Professor X’s attempts to enter Daken’s mind simply result in his memories returning, and Daken attacks Wolverine yet again. Daken appears to have false memories of Wolverine killing his mother, and Wolverine seems willing to play along with that to give Daken the closure he needs. But Professor X spells out to Daken what actually happened to her. Daken turns on Shaw, then declares his intention to seek revenge on Romulus. Wolverine offers to team up so that they can kill Romulus together – he claims that while Professor X made him into a proper hero, both he and Daken are now reverting to their true personalities.

“Family Business”
by Daniel Way, Yanick Paquette, Michel Lacombe & Nathan Fairbairn
December 2008 & January 2009

Daken claims that the best way to find Romulus is to follow the trail of blood to the most pointlessly brutal conflict they can find. So they head to the wartorn African nation of Halwan, where a peace agreement has just broken down. Daken makes it abundantly clear that he sees this as purely an alliance of convenience.

Cyber shows up with child soldiers in tow, claiming that he too wants revenge on Romulus. Wolverine and Daken team up against Cyber, but Daken switches sides. He’s meant to be faking, but he changes his mind. Instead, he kills Cyber, and decides to overthrow Romulus and seize control of his organisation, abandoning the whole idea of teaming with Wolverine.

There’s an epilogue which comes much later. We’ll get back to that.

by Marc Sumerak, Sanford Green, Victor Olazaba & Chris Garcia
September 2009

Another story expressly set a year or so before it was published. The X-Men investigate a powerful mutant who has shown up in San Francisco, and deal with an earthquake. Mainly an Iceman and Archangel story, so far as the X-Men’s contribution is concerned.

UNCANNY X-MEN vol 1 #501-503
“SFX, parts 2-4”
by Matt Fraction, Ed Brubaker, Greg Land, Jay Leisten & Justin Ponsor
August to October 2008

The X-Men fight the Hellfire Cult, street level anti-mutant thugs. Wolverine is now playing the mentor role with Pixie, who is living with a bunch of art students in Oakland rather than staying with the other X-Men, and trying to live a normal life.

The Cult’s leader turns out to be Empath, who is defeated with Pixie’s help. Wolverine’s role in the finale is marginal. The whole thing is heavy-handedly sex-positive and Greg Land’s art doesn’t help. Still, there’s a definite tone shift to sunny optimism, which is a welcome change after recent years.

CABLE vol 2 #7 and #9-10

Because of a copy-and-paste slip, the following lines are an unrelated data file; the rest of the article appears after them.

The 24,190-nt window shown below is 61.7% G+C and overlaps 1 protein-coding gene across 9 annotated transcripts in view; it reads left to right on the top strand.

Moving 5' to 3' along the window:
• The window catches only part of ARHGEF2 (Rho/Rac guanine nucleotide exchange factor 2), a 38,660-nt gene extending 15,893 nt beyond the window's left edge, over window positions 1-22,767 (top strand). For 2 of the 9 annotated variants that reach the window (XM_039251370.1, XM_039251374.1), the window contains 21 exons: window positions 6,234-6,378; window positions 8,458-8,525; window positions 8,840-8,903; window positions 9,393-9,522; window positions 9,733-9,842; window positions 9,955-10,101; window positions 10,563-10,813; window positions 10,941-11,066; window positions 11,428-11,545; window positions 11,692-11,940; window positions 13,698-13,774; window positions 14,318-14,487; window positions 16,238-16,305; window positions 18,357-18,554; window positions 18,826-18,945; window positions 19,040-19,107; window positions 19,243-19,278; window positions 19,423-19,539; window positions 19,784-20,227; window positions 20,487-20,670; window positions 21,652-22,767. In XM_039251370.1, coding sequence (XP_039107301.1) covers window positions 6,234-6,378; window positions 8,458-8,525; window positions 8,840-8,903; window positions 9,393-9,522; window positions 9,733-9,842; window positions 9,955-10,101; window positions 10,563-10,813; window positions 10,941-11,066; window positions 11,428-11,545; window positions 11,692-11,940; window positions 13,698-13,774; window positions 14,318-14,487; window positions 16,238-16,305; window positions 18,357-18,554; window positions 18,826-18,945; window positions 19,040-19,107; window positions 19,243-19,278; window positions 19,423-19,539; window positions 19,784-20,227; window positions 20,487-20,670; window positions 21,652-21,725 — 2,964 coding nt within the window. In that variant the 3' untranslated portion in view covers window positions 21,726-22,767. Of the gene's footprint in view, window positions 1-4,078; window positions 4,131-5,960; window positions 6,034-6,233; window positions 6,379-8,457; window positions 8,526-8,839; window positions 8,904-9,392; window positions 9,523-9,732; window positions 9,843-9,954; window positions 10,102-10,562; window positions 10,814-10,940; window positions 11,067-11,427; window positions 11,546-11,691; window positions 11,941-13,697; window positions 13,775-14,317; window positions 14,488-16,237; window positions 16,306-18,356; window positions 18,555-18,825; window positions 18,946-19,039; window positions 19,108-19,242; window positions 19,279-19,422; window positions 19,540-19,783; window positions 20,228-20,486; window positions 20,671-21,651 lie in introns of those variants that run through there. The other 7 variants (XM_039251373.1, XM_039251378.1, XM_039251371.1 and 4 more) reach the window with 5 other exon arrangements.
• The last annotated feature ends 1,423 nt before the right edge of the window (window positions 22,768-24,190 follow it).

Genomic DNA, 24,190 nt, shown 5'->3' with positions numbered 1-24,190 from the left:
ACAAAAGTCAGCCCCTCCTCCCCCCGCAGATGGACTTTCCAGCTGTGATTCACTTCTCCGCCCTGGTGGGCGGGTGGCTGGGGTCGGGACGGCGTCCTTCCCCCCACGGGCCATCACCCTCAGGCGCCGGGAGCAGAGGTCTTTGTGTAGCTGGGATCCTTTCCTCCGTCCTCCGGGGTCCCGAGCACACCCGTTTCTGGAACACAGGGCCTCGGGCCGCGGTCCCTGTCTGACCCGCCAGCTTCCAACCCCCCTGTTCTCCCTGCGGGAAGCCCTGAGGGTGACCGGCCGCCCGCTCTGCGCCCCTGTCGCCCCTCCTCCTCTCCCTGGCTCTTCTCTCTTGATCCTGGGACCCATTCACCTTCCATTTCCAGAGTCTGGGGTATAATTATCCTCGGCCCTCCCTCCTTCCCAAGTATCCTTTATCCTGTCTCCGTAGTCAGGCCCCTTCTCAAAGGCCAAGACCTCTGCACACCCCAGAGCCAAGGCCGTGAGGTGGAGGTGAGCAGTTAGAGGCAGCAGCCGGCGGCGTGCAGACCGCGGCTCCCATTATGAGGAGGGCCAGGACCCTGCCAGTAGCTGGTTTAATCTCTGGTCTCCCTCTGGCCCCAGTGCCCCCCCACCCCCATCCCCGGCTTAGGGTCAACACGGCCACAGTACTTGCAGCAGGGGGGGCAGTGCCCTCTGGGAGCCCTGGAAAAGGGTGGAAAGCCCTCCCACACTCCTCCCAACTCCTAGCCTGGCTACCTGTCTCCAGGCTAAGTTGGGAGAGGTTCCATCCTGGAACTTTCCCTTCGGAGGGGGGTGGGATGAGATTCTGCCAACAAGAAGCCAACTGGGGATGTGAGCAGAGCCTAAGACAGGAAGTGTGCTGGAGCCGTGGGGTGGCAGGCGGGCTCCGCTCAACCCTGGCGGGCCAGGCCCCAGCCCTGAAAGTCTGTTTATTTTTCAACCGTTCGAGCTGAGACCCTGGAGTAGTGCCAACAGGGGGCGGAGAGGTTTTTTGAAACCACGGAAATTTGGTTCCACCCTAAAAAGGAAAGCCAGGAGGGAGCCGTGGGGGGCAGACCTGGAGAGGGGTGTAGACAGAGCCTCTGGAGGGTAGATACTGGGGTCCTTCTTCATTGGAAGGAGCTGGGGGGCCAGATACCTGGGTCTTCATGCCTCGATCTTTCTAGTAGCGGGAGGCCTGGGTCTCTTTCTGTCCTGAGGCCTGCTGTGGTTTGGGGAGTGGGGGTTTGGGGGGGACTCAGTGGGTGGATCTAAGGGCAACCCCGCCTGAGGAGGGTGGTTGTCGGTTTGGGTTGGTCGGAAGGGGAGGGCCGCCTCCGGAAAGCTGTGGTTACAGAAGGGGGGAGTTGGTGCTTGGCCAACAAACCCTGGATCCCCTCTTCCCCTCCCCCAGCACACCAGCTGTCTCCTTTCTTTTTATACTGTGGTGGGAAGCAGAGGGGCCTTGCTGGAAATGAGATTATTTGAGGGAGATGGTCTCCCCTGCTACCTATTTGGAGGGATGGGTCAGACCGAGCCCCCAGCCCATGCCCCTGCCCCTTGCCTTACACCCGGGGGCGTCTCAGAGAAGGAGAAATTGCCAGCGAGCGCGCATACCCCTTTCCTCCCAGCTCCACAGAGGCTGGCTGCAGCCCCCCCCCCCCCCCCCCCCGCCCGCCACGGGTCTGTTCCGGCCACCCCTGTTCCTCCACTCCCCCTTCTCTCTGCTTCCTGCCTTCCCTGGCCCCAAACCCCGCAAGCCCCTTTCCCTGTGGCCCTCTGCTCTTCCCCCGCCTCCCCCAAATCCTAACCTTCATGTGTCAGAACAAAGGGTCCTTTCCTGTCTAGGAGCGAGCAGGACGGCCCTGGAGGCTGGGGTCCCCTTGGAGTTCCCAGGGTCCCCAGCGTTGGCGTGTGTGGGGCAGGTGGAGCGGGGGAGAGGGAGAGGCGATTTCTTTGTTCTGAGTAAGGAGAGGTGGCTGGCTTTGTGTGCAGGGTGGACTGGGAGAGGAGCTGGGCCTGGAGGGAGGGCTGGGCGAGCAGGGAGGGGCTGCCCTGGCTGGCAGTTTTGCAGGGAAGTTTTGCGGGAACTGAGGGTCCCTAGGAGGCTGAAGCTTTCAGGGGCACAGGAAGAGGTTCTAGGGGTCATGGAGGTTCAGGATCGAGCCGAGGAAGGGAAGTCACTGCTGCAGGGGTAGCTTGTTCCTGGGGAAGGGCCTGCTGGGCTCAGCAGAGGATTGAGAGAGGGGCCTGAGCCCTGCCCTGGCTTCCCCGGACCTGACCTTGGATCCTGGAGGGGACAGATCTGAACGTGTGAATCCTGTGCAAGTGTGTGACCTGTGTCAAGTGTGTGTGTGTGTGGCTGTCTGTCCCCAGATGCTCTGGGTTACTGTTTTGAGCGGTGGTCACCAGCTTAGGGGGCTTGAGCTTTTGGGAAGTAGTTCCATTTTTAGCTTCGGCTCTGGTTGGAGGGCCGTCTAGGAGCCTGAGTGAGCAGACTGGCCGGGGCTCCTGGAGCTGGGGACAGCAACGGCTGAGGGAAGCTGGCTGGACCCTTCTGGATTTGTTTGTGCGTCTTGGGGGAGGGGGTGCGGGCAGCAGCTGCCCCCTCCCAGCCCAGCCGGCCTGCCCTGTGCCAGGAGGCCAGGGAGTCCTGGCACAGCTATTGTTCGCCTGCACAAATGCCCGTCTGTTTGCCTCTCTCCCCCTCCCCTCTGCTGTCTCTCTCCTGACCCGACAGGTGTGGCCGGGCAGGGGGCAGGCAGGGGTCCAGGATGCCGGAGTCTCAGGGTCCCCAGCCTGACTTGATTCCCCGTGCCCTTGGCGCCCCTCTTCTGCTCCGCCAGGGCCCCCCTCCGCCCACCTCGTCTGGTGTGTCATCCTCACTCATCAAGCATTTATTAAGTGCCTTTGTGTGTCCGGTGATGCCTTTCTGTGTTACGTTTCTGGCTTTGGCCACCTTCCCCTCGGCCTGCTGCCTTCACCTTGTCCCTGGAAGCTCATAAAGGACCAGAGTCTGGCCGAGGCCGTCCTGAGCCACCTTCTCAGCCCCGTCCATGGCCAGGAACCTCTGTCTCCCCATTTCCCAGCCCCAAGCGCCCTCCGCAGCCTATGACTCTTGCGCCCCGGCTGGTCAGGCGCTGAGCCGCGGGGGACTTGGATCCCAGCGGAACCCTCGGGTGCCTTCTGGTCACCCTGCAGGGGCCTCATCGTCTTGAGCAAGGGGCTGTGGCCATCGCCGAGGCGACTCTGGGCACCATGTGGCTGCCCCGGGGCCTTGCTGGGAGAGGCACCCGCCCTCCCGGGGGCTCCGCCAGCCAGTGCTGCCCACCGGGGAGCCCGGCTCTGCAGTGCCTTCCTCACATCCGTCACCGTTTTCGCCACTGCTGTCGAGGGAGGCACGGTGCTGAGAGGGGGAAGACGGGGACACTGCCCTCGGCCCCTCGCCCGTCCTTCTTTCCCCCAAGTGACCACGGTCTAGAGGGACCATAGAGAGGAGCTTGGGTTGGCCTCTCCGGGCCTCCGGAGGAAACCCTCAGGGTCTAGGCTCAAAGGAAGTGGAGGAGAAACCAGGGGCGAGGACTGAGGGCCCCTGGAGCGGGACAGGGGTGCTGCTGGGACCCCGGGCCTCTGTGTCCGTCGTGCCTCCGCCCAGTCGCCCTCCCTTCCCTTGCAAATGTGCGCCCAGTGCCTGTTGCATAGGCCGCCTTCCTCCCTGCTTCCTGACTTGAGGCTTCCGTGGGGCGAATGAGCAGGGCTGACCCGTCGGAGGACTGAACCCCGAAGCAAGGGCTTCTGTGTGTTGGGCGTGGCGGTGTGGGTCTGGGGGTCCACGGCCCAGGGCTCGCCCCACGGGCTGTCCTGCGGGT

“Waiting for the End of the World”
by Duane Swierczynski & Ariel Olivetti
October 2008 to January 2009

Wolverine also appears in a flashback in issue #6 which leads in to this story. Bishop shows up in the present day again, and X-Force capture him. Naturally, he escapes.

The MCP has a flashback in All-New Wolverine #1 around here. While on an X-Force mission, X-23 is knocked out when a drug runner shoots her with a bazooka. When she comes round, she apologises for not killing the guy when she had the chance. Wolverine tells her that for them, the hard bit is fighting the hate that was programmed into them, and resisting the urge to kill. He says he’s impressed that she’s still not as mean as he is, even after everything that has been done to her. He tells her that he’s sorry for all the character traits that she inherited from him, but she replies “I’m not.” It’s a nice little father-daughter scene.

X-MEN: MANIFEST DESTINY #3 (Colossus story)
by Chris Yost, Humberto Ramos, Carlos Cuevas & Edgar Delgado
November 2008

Wolverine and Nightcrawler try to cheer up Colossus, who can’t get over the loss of Kitty.

by Robert Kirkman, Jason Pearson & Dave Stewart
December 2009

X-Force abduct HYDRA general Tod Kaufman so that he can provide a sample to save the life of his mutant daughter. Kaufman lets Wolverine cut off his hand to provide the “sample”, and Wolverine is duly impressed. I’m not quite sure why the MCP has this here, but it certainly can’t go in publication order, since this version of X-Force had split by the time the story came out.

SECRET INVASION #1-2 and #4-8
8-issue miniseries
by Brian Michael Bendis, Leinil Yu, 
April to November 2008

Tipped off by “Spider-Woman”, both groups of Avengers investigate a Skrull ship which has crashed in the Savage Land. The inhabitants are purportedly real superheroes who have been abducted and replaced by Skrulls over the years. Wolverine is unable to tell which are real, and a massive fight breaks out. Most of the newcomers are in fact Skrull impostors, but have been brainwashed to believe that they are real.

All this is just a distraction to sideline the Avengers while the Skrull army attacks New York. The Avengers make it back in time to join the big fight, which also includes the new Captain America (Bucky Barnes), Norman Osborn (in his role as leader of the Thunderbolts), the Secret Warriors – Nick Fury, Slingshot (YoYo Rodriguez), Quake (Daisy Johnson), Phobos (Alexander Aaron), Hellfire (JT James), Stonewall (Jerry Sledge) and Druid (Sebastian Druid) – and Marvel Boy (Noh-Varr), as well as a rare in-costume appearance by Jessica Jones as Jewel. “Spider-Woman” is finally exposed as a Skrull impostor and the leader of the Skrull forces.